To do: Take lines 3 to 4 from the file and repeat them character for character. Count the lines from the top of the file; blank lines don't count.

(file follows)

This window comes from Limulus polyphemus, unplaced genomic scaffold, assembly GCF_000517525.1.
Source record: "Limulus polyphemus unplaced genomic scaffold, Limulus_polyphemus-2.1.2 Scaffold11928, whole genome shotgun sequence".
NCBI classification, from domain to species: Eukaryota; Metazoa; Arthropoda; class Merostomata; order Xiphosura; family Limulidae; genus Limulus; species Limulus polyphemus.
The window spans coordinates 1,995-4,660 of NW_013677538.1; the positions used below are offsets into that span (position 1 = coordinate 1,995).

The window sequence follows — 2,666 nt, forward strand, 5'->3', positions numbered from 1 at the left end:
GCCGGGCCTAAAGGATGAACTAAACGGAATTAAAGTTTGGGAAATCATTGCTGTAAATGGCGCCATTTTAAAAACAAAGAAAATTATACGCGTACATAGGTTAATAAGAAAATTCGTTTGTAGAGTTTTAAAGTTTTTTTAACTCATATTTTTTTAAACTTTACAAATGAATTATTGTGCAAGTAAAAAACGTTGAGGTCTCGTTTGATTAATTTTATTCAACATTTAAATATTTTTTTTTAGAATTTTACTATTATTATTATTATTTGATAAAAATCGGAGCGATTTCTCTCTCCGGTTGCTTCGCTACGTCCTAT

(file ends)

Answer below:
NCBI classification, from domain to species: Eukaryota; Metazoa; Arthropoda; class Merostomata; order Xiphosura; family Limulidae; genus Limulus; species Limulus polyphemus.
The window spans coordinates 1,995-4,660 of NW_013677538.1; the positions used below are offsets into that span (position 1 = coordinate 1,995).